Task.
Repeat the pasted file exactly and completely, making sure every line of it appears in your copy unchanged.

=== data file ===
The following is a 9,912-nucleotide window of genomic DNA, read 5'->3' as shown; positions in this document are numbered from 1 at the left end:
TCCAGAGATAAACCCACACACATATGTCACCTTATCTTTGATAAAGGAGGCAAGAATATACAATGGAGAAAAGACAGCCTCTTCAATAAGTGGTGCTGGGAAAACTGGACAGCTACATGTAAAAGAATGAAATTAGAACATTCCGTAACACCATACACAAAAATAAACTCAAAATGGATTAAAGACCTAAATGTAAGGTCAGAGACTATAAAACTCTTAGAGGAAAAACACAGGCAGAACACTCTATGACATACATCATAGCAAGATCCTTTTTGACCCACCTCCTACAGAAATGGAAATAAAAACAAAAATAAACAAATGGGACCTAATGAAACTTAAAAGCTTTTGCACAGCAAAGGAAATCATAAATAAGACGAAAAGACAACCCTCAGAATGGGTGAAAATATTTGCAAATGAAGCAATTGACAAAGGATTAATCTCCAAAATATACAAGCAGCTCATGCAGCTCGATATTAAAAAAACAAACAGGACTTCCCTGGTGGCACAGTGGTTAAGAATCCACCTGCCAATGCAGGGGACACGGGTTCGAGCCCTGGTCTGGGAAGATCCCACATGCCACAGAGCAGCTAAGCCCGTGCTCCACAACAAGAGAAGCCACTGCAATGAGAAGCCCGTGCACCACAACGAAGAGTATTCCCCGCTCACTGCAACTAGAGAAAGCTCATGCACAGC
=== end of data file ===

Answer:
The following is a 9,912-nucleotide window of genomic DNA, read 5'->3' as shown; positions in this document are numbered from 1 at the left end:
TCCAGAGATAAACCCACACACATATGTCACCTTATCTTTGATAAAGGAGGCAAGAATATACAATGGAGAAAAGACAGCCTCTTCAATAAGTGGTGCTGGGAAAACTGGACAGCTACATGTAAAAGAATGAAATTAGAACATTCCGTAACACCATACACAAAAATAAACTCAAAATGGATTAAAGACCTAAATGTAAGGTCAGAGACTATAAAACTCTTAGAGGAAAAACACAGGCAGAACACTCTATGACATACATCATAGCAAGATCCTTTTTGACCCACCTCCTACAGAAATGGAAATAAAAACAAAAATAAACAAATGGGACCTAATGAAACTTAAAAGCTTTTGCACAGCAAAGGAAATCATAAATAAGACGAAAAGACAACCCTCAGAATGGGTGAAAATATTTGCAAATGAAGCAATTGACAAAGGATTAATCTCCAAAATATACAAGCAGCTCATGCAGCTCGATATTAAAAAAACAAACAGGACTTCCCTGGTGGCACAGTGGTTAAGAATCCACCTGCCAATGCAGGGGACACGGGTTCGAGCCCTGGTCTGGGAAGATCCCACATGCCACAGAGCAGCTAAGCCCGTGCTCCACAACAAGAGAAGCCACTGCAATGAGAAGCCCGTGCACCACAACGAAGAGTATTCCCCGCTCACTGCAACTAGAGAAAGCTCATGCACAGC